|Publication number||US7059763 B2|
|Application number||US 10/691,398|
|Publication date||Jun 13, 2006|
|Filing date||Oct 22, 2003|
|Priority date||Oct 22, 2003|
|Also published as||CA2485683A1, EP1525914A2, EP1525914A3, EP1525914B1, US20050088911|
|Publication number||10691398, 691398, US 7059763 B2, US 7059763B2, US-B2-7059763, US7059763 B2, US7059763B2|
|Inventors||Paolo Sordelli, Sergio Szabo Miszenti|
|Original Assignee||Fast & Fluid Management, S.R.I., Fluid Management, Inc.|
|Export Citation||BiBTeX, EndNote, RefMan|
|Patent Citations (19), Non-Patent Citations (1), Referenced by (15), Classifications (14), Legal Events (5)|
|External Links: USPTO, USPTO Assignment, Espacenet|
A gyroscopic mixer for mixing the contents of a closed container is disclosed. More specifically, a gyroscopic paint mixer is disclosed which is capable of accommodating newer paint containers having a cubicle body, integrated handle and top equipped with a pour spout. The mixer includes a direct drive between a motor and a bracket that rotates the container about a first axis that extends transversely through the container. Further, only a single belt is utilized for rotating the container about a second axis extending longitudinally through the lid of the container to therefore impart gyroscopic rotation to the container.
Mixing of various materials, for example paint, has heretofore been affected by manually mixing or agitating the material, such as by stirring or shaking. For example, U.S. Pat. No. 3,894,723 is directed to a mechanical agitator, while U.S. Pat. Nos. 1,908,561 and 3,265,366 disclose paint shaking devices. The mixing action is relatively slow and inefficient in these devices. Material shaking devices, such as paint shakers, require substantial mechanical structure and a heavy base or anchoring since vibration is a major problem. Due to vibration and the force of the material on the lid of the container, a cumbersome clamping apparatus must be employed to tightly retain the lid in position during the shaking operation. U.S. Pat. Nos. 2,599,833 and 2,894,309 disclose clamping apparatuses for use with containers in shaking devices.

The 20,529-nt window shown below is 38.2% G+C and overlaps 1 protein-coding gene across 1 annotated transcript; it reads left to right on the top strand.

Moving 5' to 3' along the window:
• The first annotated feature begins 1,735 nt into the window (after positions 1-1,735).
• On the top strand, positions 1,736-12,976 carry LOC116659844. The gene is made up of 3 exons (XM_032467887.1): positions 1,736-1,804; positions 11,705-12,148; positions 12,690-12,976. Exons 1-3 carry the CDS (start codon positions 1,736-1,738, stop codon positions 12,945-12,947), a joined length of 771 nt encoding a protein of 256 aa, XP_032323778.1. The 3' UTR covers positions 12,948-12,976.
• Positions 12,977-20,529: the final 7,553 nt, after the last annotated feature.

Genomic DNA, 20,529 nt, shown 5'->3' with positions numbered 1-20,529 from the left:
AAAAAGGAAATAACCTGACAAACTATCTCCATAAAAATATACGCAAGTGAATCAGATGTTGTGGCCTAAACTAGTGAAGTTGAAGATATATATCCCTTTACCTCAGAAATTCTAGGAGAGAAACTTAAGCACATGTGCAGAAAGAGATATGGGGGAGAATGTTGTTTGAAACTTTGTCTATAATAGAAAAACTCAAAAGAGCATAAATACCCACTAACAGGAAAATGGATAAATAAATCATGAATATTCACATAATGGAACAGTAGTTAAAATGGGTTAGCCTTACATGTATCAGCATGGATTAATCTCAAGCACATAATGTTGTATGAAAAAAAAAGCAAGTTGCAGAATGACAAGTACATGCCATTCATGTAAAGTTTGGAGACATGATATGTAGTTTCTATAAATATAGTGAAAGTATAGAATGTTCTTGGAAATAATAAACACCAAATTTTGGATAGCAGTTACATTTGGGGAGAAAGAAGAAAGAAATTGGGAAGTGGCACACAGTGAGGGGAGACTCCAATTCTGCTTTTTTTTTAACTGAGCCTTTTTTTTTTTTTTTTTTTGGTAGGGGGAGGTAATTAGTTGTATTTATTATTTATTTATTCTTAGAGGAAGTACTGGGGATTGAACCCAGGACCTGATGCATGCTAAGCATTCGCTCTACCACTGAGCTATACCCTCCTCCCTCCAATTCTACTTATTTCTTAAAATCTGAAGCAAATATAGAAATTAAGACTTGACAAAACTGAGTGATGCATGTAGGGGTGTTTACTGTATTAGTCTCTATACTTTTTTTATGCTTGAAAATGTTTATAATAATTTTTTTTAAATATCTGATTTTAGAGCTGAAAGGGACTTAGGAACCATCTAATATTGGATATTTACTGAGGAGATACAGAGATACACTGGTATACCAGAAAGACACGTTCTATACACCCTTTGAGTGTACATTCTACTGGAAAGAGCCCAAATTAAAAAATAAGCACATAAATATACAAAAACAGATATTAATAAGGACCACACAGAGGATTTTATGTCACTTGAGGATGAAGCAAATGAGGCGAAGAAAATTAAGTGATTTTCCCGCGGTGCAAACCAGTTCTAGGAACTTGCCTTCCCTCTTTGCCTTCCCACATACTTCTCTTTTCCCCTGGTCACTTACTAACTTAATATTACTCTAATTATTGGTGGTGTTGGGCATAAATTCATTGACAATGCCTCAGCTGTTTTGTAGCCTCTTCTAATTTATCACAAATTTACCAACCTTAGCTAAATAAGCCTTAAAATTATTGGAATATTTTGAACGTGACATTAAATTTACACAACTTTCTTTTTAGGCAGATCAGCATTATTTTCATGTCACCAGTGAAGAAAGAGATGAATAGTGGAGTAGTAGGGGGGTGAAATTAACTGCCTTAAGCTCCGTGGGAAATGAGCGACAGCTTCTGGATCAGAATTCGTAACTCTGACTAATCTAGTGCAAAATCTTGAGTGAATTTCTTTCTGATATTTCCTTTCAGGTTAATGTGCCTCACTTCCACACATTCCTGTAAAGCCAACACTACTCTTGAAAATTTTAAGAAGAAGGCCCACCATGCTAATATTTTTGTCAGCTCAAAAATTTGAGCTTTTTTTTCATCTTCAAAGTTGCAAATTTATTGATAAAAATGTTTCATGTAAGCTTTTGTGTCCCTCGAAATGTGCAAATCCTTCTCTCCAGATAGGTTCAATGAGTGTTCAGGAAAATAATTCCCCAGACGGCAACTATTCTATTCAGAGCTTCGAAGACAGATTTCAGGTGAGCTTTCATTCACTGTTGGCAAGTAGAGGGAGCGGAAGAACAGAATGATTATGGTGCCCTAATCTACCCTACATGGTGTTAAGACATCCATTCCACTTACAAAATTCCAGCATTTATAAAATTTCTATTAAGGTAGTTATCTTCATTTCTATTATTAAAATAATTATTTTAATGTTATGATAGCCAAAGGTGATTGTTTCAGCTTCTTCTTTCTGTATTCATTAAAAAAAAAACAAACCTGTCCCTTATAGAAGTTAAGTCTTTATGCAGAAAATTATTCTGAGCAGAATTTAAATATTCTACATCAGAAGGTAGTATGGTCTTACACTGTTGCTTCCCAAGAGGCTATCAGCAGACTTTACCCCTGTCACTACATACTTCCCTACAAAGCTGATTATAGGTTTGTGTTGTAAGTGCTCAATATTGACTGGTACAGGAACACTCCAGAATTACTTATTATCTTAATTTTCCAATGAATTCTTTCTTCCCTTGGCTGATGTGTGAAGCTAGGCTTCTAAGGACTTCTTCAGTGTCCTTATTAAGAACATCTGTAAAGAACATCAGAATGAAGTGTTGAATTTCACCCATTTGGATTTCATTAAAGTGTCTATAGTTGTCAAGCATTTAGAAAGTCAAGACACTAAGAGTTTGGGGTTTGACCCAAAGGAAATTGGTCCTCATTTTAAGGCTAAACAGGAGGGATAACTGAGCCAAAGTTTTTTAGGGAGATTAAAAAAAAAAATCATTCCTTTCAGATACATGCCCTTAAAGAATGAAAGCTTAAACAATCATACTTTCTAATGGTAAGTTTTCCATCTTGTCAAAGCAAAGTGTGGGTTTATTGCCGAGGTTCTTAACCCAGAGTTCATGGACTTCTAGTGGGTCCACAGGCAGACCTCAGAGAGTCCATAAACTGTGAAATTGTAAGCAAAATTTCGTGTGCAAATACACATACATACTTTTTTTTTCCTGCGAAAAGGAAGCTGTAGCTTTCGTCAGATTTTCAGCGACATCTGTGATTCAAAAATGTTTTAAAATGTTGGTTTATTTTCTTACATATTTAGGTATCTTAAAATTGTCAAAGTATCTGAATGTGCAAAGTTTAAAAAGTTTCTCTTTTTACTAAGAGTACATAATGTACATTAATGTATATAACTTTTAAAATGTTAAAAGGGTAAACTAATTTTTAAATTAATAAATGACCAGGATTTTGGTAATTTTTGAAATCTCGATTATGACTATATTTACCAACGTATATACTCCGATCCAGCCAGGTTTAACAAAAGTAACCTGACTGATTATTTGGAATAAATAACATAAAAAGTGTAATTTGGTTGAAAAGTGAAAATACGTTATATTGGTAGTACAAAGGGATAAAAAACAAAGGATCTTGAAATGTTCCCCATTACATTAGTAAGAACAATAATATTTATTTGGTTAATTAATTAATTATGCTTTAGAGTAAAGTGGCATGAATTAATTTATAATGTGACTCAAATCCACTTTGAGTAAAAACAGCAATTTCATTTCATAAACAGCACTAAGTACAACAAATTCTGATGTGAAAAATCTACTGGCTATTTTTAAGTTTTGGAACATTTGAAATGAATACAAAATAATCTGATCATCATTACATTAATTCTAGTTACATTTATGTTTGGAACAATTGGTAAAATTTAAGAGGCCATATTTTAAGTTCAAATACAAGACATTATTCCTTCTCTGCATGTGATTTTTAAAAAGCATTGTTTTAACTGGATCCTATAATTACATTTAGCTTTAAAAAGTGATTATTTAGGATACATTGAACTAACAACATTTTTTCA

Others achieve mixing by accelerating material in a container first in one direction and then in a second opposite direction to achieve mixing by the combination of shear forces and the creation and destruction of a vortex in the material. A mixer of this type is shown in U.S. Pat. No. 3,542,344. While a mixer of this type reduces the problems of vibration and eliminates the necessity to clamp the lid on the container, substantial power and braking apparatus are required to effect the acceleration and reversal of the material in the container.
Another type of mixer spins the container in one direction and oscillates the container at the same time. An example of this type of device is disclosed in U.S. Pat. No. 3,181,841. This type of device also requires a complicated mechanical structure, disadvantageously causes vibration and requires clamping of the lid or cover of the container.
Still another type of mixing apparatus simultaneously spins a container of material about two perpendicular axes, or gyroscopically. U.S. Pat. No. 3,880,408 discloses a device in which the container is rotated continuously about the two axes, whereas U.S. Pat. No. 3,706,443 discloses apparatus which rotates the container continuously about one axis but only rocks about a second, perpendicular axis by gyroscopic forces due to imbalance in the system. While the resulting mixing action is relatively rapid, a complicated mechanical structure is required and, because of the vibration, the lid must be securely clamped to the container.
Another type of gyroscopic mixer which has become a standard in the paint industry is disclosed in U.S. Pat. No. 4,235,553. The mixer simultaneously rotates the fluid container in one direction about a first axis and simultaneously rotates the container about a second axis which is non-perpendicular to the first axis. The rotation of the container about two different, non-perpendicular axes results in efficient bottom circulation of the fluid material within the container.
At least two problems associated with the gyroscopic-type mixers disclosed in the '408, '443 and '553 patents relate to the drive mechanisms and the supporting structure for holding the fluid container. First, the supporting structures are typically fixed in size and unable to accommodate containers that are smaller or larger than the standard cylindrically-shaped paint can. A second problem associated with these devices lies in the drive mechanism. Specifically, the complicated belt arrangement is typically required between the supporting structure that holds the fluid container and the motor. The belts are prone to wear and are difficult to replace.